Golden Globes TV Winners: Head-Scratchers, a Critical Favorite and Cookie

'Mozart in the Jungle' shocks with two big nods, while 'Mr. Robot' gains steam.

The 20 million or so viewers tuning into Sunday's Golden Globe Awards likely had one thing in common: slight-to-serious confusion when the winners of most TV categories were called.

Among the shows that can now be plugged — and, no doubt, already are — as "Golden Globe-winning," are a CW musical averaging fewer than 1 million viewers a week (Crazy Ex Girlfriend), an Amazon comedy about an orchestra conductor (Mozart in the Jungle) and a 1500s-set drama that quietly aired on PBS (Wolf Hall). Even by Hollywood Foreign Press Association standards, the 2016 Globes brought exceptionally unconventional choices and perhaps more of a disconnect from mainstream popularity than we've seen at any TV awards show in recent memory.

There are a couple obvious exceptions. Jon Hamm officially wrapped Mad Men's farewell tour with his second win for playing Don Draper. It follows an Emmy, his first, in September, and marks the official end of the iconic AMC drama's storied awards-show tenure. Oscar Isaac, zeitgeisting thanks to his role in Star Wars: The Force Awakens, won for HBO awards-bait mini Show Me a Hero. And Lady Gaga took the trophy for her work on American Horror Story: Hotel. (Even those not familiar with her work on FX and Ryan Murphy's successful anthology recognize the singer as household name.)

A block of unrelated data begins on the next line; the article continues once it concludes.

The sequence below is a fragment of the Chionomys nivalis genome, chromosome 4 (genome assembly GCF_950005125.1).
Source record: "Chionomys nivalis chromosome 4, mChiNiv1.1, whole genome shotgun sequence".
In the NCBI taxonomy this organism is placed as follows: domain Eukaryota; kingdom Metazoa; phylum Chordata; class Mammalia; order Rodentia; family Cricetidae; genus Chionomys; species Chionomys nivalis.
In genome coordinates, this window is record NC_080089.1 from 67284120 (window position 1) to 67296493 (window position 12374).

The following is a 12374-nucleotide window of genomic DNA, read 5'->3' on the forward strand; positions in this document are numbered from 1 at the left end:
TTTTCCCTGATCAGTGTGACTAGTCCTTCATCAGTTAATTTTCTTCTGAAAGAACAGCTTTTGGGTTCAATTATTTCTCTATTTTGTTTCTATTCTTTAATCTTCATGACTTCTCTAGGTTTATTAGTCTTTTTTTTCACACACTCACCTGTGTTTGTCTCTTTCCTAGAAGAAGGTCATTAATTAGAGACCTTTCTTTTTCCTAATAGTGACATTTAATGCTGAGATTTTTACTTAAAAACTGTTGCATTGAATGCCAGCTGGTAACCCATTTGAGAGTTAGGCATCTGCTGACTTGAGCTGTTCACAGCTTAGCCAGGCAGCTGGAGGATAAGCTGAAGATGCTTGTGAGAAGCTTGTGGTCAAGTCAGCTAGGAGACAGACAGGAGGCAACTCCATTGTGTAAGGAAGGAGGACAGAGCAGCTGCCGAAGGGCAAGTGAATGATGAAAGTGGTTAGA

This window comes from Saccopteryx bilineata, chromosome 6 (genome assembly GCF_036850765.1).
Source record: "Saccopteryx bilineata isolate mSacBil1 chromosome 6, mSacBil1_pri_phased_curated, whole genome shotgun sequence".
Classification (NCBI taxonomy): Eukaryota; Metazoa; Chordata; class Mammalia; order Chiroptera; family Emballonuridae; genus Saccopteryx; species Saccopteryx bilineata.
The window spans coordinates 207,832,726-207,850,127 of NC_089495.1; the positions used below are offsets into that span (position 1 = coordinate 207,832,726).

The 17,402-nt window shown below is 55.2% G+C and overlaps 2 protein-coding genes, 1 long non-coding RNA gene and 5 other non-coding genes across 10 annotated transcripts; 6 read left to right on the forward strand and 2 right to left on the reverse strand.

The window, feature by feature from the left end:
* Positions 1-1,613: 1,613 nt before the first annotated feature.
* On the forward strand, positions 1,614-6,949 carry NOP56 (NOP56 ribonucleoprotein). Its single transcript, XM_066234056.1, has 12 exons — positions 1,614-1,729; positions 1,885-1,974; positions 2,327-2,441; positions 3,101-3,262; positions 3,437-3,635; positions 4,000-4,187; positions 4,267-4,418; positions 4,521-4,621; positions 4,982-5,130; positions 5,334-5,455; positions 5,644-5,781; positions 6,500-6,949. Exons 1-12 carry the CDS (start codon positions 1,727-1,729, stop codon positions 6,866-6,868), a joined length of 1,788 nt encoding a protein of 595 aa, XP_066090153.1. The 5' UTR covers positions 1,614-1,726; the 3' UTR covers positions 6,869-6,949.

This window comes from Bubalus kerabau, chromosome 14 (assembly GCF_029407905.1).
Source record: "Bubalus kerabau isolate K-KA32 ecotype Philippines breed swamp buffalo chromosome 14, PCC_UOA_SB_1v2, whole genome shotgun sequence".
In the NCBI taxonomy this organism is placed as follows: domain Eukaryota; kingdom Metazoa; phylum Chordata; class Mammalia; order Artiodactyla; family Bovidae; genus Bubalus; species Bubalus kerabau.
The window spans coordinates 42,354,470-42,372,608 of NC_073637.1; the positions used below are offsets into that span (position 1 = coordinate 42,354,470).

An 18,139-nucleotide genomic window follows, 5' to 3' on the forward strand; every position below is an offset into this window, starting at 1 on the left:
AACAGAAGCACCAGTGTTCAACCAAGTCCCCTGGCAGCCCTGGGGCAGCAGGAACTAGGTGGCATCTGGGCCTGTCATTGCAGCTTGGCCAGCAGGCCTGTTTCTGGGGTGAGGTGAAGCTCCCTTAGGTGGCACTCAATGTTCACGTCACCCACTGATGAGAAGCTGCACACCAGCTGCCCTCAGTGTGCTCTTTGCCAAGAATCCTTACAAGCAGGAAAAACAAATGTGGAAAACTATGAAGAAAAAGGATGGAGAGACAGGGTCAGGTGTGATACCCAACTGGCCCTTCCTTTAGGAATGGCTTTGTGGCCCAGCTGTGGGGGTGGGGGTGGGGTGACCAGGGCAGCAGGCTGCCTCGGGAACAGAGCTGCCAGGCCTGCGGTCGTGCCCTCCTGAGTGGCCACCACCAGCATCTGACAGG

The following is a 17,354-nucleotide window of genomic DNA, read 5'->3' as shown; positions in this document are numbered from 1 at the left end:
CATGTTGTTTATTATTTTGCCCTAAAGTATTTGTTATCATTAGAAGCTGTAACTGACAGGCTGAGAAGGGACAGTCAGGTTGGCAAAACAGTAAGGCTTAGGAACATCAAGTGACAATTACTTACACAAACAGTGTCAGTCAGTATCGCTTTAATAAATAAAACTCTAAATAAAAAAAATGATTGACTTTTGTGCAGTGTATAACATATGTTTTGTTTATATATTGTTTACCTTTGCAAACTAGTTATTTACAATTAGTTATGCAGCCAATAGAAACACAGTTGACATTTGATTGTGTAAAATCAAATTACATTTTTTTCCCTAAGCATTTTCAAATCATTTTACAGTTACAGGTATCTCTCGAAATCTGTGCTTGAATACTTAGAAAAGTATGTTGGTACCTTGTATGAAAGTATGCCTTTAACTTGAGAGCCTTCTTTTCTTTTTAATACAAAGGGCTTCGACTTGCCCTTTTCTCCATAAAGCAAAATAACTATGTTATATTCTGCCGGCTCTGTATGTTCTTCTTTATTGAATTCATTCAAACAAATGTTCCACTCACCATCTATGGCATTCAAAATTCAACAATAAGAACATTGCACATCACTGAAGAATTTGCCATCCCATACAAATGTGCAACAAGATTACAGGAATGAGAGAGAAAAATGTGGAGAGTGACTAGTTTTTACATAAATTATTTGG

The big pop culture moment of the night, however, was Taraji P. Henson winning for Fox's Empire. Almost a year to the day after its launch, Empire is still the biggest show on broadcast TV — and Henson's Cookie Lyon is the face of that success. Her win marks the show's first formal recognition, if you don't count its 18 million weekly viewers.

The rest of the night brought a mix of pseudo-expected critical favorites and complete shockers — the latter, being Mozart in the Jungle. One of Amazon's first series, which has taken a deep backseat to streaming sibling Transparent, managed to nab the top comedy prize and a win for star Gael García Bernal. Amazon does not release viewership stats, so nothing can be said with certainty, but Mozart very well might have the least awareness of any nominated series. That's saying something when you consider the fact that The CW's Crazy Ex Girlfriend is the lowest-rated series on broadcast television. But it's a critical darling, and lead Rachel Bloom's win in the comedy actress race echoes last year's CW victory for Jane the Virgin star Gina Rodriguez.

In terms of pop culture cachet, USA's Mr. Robot went into the night with much more heat. The drama's freshman season was one of the most acclaimed things to air in 2015. And the Globes love the latest and greatest. The best drama series win and supporting actor nod for Christian Slater echoes last year's performance by The Affair. The Showtime show proved it still has some thrall over voters, by the way, with Maura Tierney's supporting actress win.

Big picture-wise, the night probably bodes best for Mr. Robot. It's up for additional kudos at this year's Screen Actors Guild Awards and seems poised to be a real contender in the 2016 Emmy race. If history is any lesson, Mozart might be more of a Globes-specific anomaly. The Affair's semi-sweep in 2015 (top drama and a best actress nod to Ruth Wilson) translated to zero Emmy love.

So is there a takeaway from all the new, perhaps unfamiliar faces this year? Only that the Golden Globes are always anything but expected — and that anybody who won their office pool with these TV picks deserves more prize money than they likely have coming their way.

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